Yogurt-Cup Cake

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This hands-on recipe for kids doesn’t just contain the yogurt of your choice (we used coconut milk from So Delicious); the yogurt container itself becomes a foolproof measuring cup!

First, let your child spoon 1 (5.3-ounce) container of plain non-dairy yogurt into a large mixing bowl.  Clean out the yogurt cup and dry completely.

Next, your child can add the following: 2 “yogurt cups” of all-purpose flour, 1 “yogurt cup” of canola oil, and 1 and 1/2 “yogurt cups” of sugar. This recipe is very forgiving, so your child’s measurements don’t need to be precise, just ballpark.

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Travis was extremely proud to be in charge of the yogurt cup, and continued to play with it even after the baking was done!

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If baking with a toddler, adults can add the following ingredients: 2 vegan eggs (prepared from Ener-G egg replacer or flaxseed), 1 and 1/2 teaspoons baking powder, 1 teaspoon baking soda, and 1 teaspoon vanilla extract. Preschoolers will be able to help with these smaller ingredients, too! Now let your child mix it all together.

Pour the batter into a greased 10-inch round cake pan and bake at 350 degrees F for 35 minutes – the top of the cake should be golden and a pick inserted in the center should come out clean.

Let cool before serving.

Yarn Sculpture and Squiggles

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Yarn is a great 3-D medium for toddlers’ art, lending itself to a variety of projects. To wit, Travis and I had fun with these two activities on a recent morning.

To make a yarn sculpture, give your child a shallow dish of glue and pieces of brightly colored yarn. Drag the yarn through the glue and arrange any which way on waxed paper. Travis wanted to use a paintbrush to apply some of the glue as well, and was very excited when his “sculpture” momentarily adhered to the brush.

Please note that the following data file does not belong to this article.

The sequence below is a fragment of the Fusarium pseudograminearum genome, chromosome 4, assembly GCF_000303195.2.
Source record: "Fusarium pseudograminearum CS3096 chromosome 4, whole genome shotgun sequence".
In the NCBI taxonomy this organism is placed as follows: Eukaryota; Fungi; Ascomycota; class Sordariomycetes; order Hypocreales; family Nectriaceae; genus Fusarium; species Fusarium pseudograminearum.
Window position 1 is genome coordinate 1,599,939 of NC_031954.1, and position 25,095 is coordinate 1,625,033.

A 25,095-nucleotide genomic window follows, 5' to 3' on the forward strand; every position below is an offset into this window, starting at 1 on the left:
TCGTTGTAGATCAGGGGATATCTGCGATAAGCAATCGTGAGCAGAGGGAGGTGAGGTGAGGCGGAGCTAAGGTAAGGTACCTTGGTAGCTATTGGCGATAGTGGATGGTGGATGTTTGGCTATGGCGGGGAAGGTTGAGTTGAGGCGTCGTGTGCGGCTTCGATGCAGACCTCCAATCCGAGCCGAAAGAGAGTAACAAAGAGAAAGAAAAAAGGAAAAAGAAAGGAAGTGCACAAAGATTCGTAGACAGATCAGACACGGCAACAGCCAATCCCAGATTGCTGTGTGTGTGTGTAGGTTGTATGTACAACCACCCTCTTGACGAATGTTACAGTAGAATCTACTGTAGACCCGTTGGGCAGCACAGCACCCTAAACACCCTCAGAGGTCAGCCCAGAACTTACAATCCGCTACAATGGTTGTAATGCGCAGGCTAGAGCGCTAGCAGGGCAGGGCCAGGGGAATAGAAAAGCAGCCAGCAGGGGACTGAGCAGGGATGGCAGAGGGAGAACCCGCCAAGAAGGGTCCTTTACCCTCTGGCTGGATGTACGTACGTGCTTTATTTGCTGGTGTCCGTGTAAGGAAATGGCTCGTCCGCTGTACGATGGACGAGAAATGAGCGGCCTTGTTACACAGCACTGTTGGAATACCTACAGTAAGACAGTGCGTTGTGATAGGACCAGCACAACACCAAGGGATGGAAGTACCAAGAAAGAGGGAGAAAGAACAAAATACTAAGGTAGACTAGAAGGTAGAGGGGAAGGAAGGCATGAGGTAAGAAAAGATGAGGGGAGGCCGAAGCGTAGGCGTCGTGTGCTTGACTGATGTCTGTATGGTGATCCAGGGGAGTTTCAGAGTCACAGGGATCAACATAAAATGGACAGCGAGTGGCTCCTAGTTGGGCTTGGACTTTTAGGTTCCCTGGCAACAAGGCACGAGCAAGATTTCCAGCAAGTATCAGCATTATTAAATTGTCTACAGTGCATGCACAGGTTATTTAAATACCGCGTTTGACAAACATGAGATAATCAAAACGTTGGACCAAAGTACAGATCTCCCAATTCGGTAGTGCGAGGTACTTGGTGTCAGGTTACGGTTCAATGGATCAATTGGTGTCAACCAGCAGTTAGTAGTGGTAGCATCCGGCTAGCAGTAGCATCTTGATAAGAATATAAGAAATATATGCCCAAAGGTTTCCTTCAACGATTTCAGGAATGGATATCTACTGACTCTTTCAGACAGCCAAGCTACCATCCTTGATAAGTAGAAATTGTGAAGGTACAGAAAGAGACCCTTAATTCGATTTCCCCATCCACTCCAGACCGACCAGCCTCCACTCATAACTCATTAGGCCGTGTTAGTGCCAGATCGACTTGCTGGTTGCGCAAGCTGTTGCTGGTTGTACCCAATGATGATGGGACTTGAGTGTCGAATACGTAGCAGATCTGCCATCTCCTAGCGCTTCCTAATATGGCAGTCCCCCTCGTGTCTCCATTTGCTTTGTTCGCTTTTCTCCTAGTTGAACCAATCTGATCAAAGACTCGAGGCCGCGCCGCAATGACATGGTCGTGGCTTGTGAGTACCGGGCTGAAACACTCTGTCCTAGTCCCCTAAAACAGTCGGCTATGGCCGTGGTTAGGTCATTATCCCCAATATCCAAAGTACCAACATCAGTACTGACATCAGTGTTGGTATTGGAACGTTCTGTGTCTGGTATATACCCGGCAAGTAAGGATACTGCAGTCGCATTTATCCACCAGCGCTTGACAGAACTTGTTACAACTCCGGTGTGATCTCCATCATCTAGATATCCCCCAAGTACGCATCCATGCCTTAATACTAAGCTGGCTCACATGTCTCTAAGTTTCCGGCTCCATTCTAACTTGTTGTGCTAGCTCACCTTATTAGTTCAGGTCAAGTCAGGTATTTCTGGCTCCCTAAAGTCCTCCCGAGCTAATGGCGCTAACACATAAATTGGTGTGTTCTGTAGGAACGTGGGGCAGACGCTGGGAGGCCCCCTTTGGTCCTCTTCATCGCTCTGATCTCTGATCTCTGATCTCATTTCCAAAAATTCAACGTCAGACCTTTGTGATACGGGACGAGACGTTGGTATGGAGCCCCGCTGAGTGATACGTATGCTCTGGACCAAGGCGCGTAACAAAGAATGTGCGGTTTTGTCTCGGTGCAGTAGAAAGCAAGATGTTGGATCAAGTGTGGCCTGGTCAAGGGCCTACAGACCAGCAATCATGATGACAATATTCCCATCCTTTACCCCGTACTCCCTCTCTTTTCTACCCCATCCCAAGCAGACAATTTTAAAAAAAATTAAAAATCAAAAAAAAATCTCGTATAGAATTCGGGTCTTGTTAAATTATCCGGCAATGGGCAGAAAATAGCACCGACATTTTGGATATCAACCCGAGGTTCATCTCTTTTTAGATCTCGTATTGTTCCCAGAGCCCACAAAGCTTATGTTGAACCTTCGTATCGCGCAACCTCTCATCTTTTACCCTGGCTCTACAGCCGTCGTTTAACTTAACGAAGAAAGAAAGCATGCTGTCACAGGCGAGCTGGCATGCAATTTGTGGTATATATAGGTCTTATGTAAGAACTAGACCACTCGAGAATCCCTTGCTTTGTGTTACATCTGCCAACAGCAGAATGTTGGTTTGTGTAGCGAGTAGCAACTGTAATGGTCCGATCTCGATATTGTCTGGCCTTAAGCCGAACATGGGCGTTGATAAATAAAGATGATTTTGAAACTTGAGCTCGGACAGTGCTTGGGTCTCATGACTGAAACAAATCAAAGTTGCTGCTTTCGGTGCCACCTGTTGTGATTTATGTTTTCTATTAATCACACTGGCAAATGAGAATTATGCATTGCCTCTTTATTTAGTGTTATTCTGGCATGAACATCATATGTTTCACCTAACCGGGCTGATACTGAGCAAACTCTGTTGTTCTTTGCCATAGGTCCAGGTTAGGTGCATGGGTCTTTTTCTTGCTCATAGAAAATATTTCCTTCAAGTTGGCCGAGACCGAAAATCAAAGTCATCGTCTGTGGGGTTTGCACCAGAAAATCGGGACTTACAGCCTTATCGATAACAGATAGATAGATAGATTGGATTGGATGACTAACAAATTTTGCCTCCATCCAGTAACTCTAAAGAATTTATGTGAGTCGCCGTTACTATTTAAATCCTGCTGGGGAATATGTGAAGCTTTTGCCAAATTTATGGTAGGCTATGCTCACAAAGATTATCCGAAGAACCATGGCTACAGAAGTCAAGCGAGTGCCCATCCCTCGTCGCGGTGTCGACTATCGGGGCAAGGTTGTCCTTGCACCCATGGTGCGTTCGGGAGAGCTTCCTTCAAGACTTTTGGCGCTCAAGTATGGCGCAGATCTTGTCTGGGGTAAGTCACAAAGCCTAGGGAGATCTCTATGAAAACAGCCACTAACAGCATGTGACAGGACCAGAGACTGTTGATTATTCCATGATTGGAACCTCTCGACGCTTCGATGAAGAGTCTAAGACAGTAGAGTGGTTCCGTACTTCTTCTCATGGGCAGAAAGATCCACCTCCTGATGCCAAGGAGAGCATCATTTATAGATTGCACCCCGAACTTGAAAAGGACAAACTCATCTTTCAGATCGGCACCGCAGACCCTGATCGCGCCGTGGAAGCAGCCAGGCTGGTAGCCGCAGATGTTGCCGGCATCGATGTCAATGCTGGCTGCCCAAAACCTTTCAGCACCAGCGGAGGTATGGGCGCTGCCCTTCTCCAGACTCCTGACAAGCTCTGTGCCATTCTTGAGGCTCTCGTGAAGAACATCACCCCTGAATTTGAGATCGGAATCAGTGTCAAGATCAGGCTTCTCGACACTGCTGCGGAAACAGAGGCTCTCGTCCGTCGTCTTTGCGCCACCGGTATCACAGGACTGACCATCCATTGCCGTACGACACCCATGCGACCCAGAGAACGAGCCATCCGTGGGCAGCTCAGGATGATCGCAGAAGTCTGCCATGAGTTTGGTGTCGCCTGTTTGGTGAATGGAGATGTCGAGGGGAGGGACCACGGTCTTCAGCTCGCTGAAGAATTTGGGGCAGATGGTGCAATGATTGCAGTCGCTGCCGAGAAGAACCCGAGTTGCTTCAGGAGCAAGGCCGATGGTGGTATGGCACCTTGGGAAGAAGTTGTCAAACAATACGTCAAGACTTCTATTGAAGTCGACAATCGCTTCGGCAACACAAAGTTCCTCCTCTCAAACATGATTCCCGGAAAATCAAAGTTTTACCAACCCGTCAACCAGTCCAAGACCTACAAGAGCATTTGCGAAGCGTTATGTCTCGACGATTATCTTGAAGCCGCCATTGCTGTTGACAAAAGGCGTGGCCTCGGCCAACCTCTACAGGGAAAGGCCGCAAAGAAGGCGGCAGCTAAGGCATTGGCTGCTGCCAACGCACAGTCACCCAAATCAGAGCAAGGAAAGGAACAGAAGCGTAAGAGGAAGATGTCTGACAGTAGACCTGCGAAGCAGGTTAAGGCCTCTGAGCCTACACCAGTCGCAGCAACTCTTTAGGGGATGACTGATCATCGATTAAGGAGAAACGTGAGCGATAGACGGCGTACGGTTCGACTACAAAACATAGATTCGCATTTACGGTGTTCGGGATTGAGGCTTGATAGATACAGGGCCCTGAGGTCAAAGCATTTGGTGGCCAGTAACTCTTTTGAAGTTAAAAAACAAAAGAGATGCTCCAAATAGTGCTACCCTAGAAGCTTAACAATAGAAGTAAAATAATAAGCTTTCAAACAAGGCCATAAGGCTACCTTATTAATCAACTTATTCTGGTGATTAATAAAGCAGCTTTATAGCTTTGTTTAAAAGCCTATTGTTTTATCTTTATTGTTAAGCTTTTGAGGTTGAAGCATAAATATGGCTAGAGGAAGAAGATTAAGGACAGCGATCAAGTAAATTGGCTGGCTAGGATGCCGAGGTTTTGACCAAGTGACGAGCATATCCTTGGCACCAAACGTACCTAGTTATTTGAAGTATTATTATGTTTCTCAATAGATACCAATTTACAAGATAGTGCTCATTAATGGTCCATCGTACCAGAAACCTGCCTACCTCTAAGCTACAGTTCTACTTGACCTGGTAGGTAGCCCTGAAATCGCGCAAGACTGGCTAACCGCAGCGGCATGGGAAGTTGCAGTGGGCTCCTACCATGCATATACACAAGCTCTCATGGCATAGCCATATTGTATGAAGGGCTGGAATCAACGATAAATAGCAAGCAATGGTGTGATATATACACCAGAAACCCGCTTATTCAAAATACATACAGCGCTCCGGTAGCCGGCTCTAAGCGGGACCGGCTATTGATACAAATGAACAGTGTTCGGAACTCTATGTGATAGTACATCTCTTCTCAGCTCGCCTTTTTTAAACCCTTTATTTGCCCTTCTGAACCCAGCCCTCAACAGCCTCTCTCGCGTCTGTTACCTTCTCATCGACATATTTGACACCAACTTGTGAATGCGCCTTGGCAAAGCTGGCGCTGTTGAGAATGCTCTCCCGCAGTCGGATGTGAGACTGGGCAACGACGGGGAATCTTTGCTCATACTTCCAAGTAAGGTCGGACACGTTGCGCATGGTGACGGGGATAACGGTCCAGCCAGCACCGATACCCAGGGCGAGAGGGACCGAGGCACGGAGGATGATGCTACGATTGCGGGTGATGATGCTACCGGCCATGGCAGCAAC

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Let the glue dry completely before removing the yarn from the waxed paper. The resulting creation could make a great mobile or decoration in your child’s room!

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Less permanent but equally fun is setting up a yarn “easel”. Glue sandpaper to a sturdy piece of construction paper and let dry, then give your child short pieces of string to arrange as artwork on the surface – the sandpaper will grip the yarn to help it stay in place.

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It took a few demonstrations before Travis got excited about the idea, but then he returned to his sandpaper “easel” a few times throughout the afternoon.

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His favorite was telling me that he’d made an ant!

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What other yarn projects have you and your child made? Please share in the comments!